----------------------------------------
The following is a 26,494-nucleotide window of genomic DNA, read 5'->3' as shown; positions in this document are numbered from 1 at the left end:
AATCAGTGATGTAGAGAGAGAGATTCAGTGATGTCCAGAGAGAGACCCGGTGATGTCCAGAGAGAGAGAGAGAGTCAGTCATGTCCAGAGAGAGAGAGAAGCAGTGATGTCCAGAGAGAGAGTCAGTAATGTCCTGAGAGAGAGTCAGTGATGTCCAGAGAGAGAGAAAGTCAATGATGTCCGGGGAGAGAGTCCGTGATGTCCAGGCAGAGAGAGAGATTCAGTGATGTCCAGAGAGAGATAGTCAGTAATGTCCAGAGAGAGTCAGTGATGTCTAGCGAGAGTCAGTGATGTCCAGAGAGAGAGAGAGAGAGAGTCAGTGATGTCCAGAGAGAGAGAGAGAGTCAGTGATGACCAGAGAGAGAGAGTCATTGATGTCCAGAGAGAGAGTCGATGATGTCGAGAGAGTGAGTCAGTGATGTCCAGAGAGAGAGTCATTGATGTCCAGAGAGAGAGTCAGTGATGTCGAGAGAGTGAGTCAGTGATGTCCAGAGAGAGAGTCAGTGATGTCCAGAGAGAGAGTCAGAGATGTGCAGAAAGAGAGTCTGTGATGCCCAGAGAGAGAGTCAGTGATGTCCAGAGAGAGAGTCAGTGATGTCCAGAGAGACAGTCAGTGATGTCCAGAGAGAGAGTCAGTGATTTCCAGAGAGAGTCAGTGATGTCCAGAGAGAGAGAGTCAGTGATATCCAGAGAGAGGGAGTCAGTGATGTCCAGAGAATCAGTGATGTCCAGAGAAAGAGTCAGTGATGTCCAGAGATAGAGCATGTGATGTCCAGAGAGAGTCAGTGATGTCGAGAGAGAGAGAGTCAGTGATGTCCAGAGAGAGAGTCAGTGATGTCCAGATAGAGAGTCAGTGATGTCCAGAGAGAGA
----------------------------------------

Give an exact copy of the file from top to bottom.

The following is a 26,494-nucleotide window of genomic DNA, read 5'->3' as shown; positions in this document are numbered from 1 at the left end:
AATCAGTGATGTAGAGAGAGAGATTCAGTGATGTCCAGAGAGAGACCCGGTGATGTCCAGAGAGAGAGAGAGAGTCAGTCATGTCCAGAGAGAGAGAGAAGCAGTGATGTCCAGAGAGAGAGTCAGTAATGTCCTGAGAGAGAGTCAGTGATGTCCAGAGAGAGAGAAAGTCAATGATGTCCGGGGAGAGAGTCCGTGATGTCCAGGCAGAGAGAGAGATTCAGTGATGTCCAGAGAGAGATAGTCAGTAATGTCCAGAGAGAGTCAGTGATGTCTAGCGAGAGTCAGTGATGTCCAGAGAGAGAGAGAGAGAGAGTCAGTGATGTCCAGAGAGAGAGAGAGAGTCAGTGATGACCAGAGAGAGAGAGTCATTGATGTCCAGAGAGAGAGTCGATGATGTCGAGAGAGTGAGTCAGTGATGTCCAGAGAGAGAGTCATTGATGTCCAGAGAGAGAGTCAGTGATGTCGAGAGAGTGAGTCAGTGATGTCCAGAGAGAGAGTCAGTGATGTCCAGAGAGAGAGTCAGAGATGTGCAGAAAGAGAGTCTGTGATGCCCAGAGAGAGAGTCAGTGATGTCCAGAGAGAGAGTCAGTGATGTCCAGAGAGACAGTCAGTGATGTCCAGAGAGAGAGTCAGTGATTTCCAGAGAGAGTCAGTGATGTCCAGAGAGAGAGAGTCAGTGATATCCAGAGAGAGGGAGTCAGTGATGTCCAGAGAATCAGTGATGTCCAGAGAAAGAGTCAGTGATGTCCAGAGATAGAGCATGTGATGTCCAGAGAGAGTCAGTGATGTCGAGAGAGAGAGAGTCAGTGATGTCCAGAGAGAGAGTCAGTGATGTCCAGATAGAGAGTCAGTGATGTCCAGAGAGAGA